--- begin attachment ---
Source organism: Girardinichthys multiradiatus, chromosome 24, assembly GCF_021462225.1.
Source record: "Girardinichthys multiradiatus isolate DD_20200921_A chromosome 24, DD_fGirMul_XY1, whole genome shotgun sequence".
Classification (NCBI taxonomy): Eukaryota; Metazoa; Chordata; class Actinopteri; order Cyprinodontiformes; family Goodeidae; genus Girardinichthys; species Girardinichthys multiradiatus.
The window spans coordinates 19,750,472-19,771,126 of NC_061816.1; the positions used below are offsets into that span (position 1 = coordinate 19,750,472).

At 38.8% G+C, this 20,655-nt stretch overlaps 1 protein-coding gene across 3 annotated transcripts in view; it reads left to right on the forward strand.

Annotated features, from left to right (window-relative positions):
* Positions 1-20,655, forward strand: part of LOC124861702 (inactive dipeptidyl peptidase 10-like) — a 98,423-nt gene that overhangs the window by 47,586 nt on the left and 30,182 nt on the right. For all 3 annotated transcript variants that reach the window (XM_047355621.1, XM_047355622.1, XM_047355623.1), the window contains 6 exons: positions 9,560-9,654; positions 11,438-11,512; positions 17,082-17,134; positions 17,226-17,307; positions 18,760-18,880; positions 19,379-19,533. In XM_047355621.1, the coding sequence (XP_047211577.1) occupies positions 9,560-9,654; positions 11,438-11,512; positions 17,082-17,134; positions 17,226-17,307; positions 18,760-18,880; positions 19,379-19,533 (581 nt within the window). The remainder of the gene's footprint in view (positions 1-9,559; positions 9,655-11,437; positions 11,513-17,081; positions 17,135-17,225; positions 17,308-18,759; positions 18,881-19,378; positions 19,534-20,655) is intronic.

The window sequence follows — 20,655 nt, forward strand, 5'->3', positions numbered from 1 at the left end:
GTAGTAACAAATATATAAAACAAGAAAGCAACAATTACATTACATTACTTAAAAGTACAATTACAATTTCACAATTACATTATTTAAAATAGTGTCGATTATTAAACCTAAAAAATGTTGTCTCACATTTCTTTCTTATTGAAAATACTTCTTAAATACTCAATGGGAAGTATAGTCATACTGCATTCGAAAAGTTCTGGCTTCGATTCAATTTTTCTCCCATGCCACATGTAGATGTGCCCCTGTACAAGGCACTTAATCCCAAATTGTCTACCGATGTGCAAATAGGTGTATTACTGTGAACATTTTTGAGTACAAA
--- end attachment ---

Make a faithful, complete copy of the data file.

Source organism: Girardinichthys multiradiatus, chromosome 24, assembly GCF_021462225.1.
Source record: "Girardinichthys multiradiatus isolate DD_20200921_A chromosome 24, DD_fGirMul_XY1, whole genome shotgun sequence".
Classification (NCBI taxonomy): Eukaryota; Metazoa; Chordata; class Actinopteri; order Cyprinodontiformes; family Goodeidae; genus Girardinichthys; species Girardinichthys multiradiatus.
The window spans coordinates 19,750,472-19,771,126 of NC_061816.1; the positions used below are offsets into that span (position 1 = coordinate 19,750,472).

At 38.8% G+C, this 20,655-nt stretch overlaps 1 protein-coding gene across 3 annotated transcripts in view; it reads left to right on the forward strand.

Annotated features, from left to right (window-relative positions):
* Positions 1-20,655, forward strand: part of LOC124861702 (inactive dipeptidyl peptidase 10-like) — a 98,423-nt gene that overhangs the window by 47,586 nt on the left and 30,182 nt on the right. For all 3 annotated transcript variants that reach the window (XM_047355621.1, XM_047355622.1, XM_047355623.1), the window contains 6 exons: positions 9,560-9,654; positions 11,438-11,512; positions 17,082-17,134; positions 17,226-17,307; positions 18,760-18,880; positions 19,379-19,533. In XM_047355621.1, the coding sequence (XP_047211577.1) occupies positions 9,560-9,654; positions 11,438-11,512; positions 17,082-17,134; positions 17,226-17,307; positions 18,760-18,880; positions 19,379-19,533 (581 nt within the window). The remainder of the gene's footprint in view (positions 1-9,559; positions 9,655-11,437; positions 11,513-17,081; positions 17,135-17,225; positions 17,308-18,759; positions 18,881-19,378; positions 19,534-20,655) is intronic.

The window sequence follows — 20,655 nt, forward strand, 5'->3', positions numbered from 1 at the left end:
GTAGTAACAAATATATAAAACAAGAAAGCAACAATTACATTACATTACTTAAAAGTACAATTACAATTTCACAATTACATTATTTAAAATAGTGTCGATTATTAAACCTAAAAAATGTTGTCTCACATTTCTTTCTTATTGAAAATACTTCTTAAATACTCAATGGGAAGTATAGTCATACTGCATTCGAAAAGTTCTGGCTTCGATTCAATTTTTCTCCCATGCCACATGTAGATGTGCCCCTGTACAAGGCACTTAATCCCAAATTGTCTACCGATGTGCAAATAGGTGTATTACTGTGAACATTTTTGAGTACAAA